The same holds true in my own thrillers, even though a LOVE theme sounds totally at odds when my books are roller-coaster thrill rides. In my pet-centric September Day Series each book takes place over a 24-hour period, and only a few weeks pass between books. September, a behaviorist, suffers from PTSD and is partnered with a German Shepherd service dog and has his own viewpoint chapters. The books chronicle the journey of a damaged soul, September, on her road to recovery with the help of a gentle canine champion. Of course, much mayhem ensues (as happens with thrillers!), but it is the emotional journey that makes me weep as I write and, I hope, as readers read.
Share some of your story about becoming a writer.
I call myself the “accidental pet writer” because I never intended to be a writer. But after working for quite a while as a veterinary technician, and sharing some of the funny, sad, bizarre and shocking true experiences with my family, my Mom told me I should write them down. So I did…and it’s all Mom’s fault. *s* I wrote dozens of articles for the “pet press” when cat and dog magazines were still published in paper, and one Christmas I got a phone call from a New York publisher who had read a couple of the articles. She asked me if I wanted to write a book—and six months later, Bantam-Doubleday-Dell published my first nonfiction feline book, and a few months after that, the dog version was published. Wow.
Lots of books came after, with the help of a marvelous agent, and today I’ve had more than 30 nonfiction pet care books published. The best sellers include The First Aid Companion for Dogs & Cats, and two of the Chicken Soup books that I helped edit. It’s gratifying to know your work can not only inspire readers to laugh out loud or to tears, but also save pet lives.
Meanwhile, I’d always wanted to write fiction, but the New York publishing world were never interested in my pet-centric stories. Finally, I decided to write the book I’d always wanted to read, and the first book in the series Lost and Found was published by a forward-thinking small press, followed by Hide and Seek, and Show and Tell. Others will come soon.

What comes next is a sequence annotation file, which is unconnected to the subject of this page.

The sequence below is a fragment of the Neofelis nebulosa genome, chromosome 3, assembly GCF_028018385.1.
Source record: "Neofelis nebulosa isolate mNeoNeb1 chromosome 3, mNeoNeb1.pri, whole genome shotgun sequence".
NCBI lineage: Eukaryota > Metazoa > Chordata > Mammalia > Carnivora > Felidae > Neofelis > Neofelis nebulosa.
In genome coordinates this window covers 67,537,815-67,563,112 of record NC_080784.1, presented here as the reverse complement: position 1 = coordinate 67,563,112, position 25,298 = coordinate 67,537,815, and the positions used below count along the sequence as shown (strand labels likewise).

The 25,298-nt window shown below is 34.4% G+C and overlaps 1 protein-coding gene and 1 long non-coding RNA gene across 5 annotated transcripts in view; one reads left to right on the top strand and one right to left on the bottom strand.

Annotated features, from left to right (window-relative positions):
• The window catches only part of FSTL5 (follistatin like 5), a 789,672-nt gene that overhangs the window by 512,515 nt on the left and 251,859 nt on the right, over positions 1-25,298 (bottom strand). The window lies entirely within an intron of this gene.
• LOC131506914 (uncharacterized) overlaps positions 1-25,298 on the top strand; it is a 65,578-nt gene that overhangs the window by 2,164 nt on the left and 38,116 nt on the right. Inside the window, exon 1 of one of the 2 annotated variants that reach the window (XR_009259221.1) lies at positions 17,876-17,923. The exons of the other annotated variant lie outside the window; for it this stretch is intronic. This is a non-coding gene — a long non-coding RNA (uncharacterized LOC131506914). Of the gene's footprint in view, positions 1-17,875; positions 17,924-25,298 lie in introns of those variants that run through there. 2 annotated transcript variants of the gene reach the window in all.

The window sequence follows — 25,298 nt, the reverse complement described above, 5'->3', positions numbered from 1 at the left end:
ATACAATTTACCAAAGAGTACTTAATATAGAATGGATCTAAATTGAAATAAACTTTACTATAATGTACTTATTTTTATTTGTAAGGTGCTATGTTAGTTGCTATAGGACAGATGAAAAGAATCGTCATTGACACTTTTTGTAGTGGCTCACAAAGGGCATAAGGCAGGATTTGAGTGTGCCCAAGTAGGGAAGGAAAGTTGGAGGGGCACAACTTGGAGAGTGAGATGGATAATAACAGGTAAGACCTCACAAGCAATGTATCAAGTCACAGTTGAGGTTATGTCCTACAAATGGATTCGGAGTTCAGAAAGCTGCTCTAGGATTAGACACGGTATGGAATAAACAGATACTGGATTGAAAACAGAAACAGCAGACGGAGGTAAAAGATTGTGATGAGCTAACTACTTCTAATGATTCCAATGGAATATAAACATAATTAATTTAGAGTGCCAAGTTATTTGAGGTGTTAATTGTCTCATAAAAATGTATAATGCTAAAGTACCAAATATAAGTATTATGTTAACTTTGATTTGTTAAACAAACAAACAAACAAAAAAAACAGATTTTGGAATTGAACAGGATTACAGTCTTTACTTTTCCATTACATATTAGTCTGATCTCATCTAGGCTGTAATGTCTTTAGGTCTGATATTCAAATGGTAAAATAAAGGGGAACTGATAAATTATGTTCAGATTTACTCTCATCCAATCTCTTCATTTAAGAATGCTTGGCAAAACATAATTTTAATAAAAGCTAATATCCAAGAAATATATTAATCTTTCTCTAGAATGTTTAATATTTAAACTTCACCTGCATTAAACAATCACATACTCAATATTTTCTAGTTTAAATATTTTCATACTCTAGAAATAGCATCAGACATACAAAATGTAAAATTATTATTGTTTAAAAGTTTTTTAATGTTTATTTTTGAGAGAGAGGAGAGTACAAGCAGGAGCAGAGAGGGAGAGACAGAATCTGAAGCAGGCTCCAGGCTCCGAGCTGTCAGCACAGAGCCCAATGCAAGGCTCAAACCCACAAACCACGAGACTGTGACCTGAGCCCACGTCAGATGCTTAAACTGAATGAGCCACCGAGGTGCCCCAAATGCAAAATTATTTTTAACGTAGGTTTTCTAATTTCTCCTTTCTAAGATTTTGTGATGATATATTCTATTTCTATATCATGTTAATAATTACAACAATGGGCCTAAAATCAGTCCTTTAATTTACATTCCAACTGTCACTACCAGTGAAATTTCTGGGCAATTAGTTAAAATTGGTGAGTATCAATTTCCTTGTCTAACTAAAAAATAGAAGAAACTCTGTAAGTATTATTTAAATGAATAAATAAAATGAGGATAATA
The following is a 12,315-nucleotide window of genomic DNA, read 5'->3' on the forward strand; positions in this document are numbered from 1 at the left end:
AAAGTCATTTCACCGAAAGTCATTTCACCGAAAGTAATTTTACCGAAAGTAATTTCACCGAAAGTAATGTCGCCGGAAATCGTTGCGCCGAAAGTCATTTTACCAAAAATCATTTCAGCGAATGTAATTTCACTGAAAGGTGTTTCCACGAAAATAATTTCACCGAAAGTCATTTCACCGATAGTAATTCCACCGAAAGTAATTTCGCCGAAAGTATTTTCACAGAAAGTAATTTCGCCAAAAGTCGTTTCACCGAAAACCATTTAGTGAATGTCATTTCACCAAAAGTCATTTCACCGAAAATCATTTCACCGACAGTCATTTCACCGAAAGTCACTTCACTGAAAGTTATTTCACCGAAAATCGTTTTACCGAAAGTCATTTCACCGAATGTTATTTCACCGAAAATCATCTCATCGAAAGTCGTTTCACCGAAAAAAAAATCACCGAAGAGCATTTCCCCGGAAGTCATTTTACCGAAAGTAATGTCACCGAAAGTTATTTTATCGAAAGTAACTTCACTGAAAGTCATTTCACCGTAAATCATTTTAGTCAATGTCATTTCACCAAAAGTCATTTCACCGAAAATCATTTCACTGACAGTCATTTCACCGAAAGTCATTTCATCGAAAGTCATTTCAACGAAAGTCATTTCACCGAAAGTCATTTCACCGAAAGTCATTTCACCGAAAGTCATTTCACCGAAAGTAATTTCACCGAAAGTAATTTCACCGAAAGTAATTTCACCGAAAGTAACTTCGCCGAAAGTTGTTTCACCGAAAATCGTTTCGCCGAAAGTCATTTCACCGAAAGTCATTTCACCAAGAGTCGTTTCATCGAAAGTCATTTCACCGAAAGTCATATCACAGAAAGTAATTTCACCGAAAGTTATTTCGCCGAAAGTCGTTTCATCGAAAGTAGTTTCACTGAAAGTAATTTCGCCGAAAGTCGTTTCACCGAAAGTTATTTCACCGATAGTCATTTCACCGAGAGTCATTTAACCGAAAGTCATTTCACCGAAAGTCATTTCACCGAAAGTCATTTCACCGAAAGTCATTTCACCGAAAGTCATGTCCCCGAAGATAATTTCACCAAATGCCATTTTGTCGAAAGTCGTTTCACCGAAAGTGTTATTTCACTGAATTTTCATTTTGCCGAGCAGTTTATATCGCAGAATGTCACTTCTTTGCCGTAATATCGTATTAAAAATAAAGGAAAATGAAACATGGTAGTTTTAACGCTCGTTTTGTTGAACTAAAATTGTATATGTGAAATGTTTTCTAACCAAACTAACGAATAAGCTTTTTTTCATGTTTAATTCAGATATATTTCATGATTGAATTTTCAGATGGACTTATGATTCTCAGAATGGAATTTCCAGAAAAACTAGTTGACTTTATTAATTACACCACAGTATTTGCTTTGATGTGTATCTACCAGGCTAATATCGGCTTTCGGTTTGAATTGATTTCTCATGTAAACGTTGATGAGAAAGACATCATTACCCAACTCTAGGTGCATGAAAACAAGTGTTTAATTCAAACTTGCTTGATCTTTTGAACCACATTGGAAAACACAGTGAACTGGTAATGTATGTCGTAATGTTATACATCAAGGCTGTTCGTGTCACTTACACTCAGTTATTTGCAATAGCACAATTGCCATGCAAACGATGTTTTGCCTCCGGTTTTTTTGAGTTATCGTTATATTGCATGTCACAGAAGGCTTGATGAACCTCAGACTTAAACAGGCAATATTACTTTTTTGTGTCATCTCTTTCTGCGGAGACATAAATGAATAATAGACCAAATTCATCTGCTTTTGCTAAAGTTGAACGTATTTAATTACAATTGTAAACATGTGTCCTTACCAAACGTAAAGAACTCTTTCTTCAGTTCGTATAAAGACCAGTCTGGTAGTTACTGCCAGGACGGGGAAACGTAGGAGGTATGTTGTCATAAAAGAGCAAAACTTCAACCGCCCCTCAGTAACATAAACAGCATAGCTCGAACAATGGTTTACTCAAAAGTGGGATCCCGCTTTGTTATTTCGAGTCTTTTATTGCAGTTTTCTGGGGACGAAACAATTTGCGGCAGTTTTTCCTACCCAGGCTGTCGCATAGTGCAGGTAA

So today, I continue to publish as a hybrid author, using whatever best fits the project. Adding a novella in the prestigious Lei Crime Kindle World makes perfect sense as a great next step as an authorpreneur.
Do you have a background related to your writing? What makes you interesting outside of your books? Authors are often some of the most interesting people I’ve ever met!
Hmnn. Well, I’m notoriously cheap so I always try to learn how to do things myself. For instance, I’m also a singer/actor/musician and a produced playwright. I write musicals with a writing partner. So as a voice over artist, I have my own home studio and “voice” my own audio books.
A lot of this ends up in my books, too. I play cello, and my character September plays cello (much better than I do!). She also has a rose garden that’s gone to weeds—we have about 700 roses surrounding our house.
When I have the time, I love to work in stained glass. Our house is full of floor-to-ceiling panels, and Tiffany-style lampshades, as well as a stained glass table top in the kitchen and outside patio. When we built our house, we hated the idea of wall paper, so I took a class in stained glass and designed windows instead.
What are you working on next, aside from the novella in the Lei Crime Series Kindle World?
I’ve serialized two of my big pet care encyclopedias and releasing Cat Facts and Dog Facts one chapter at a time over the next year as Kindle exclusives. I’m hoping that will make the information accessible to an even wider audience.
On the fiction front, I’m working on the next book in the September Day series, and also exploring a new series which (of course!) features pet viewpoint.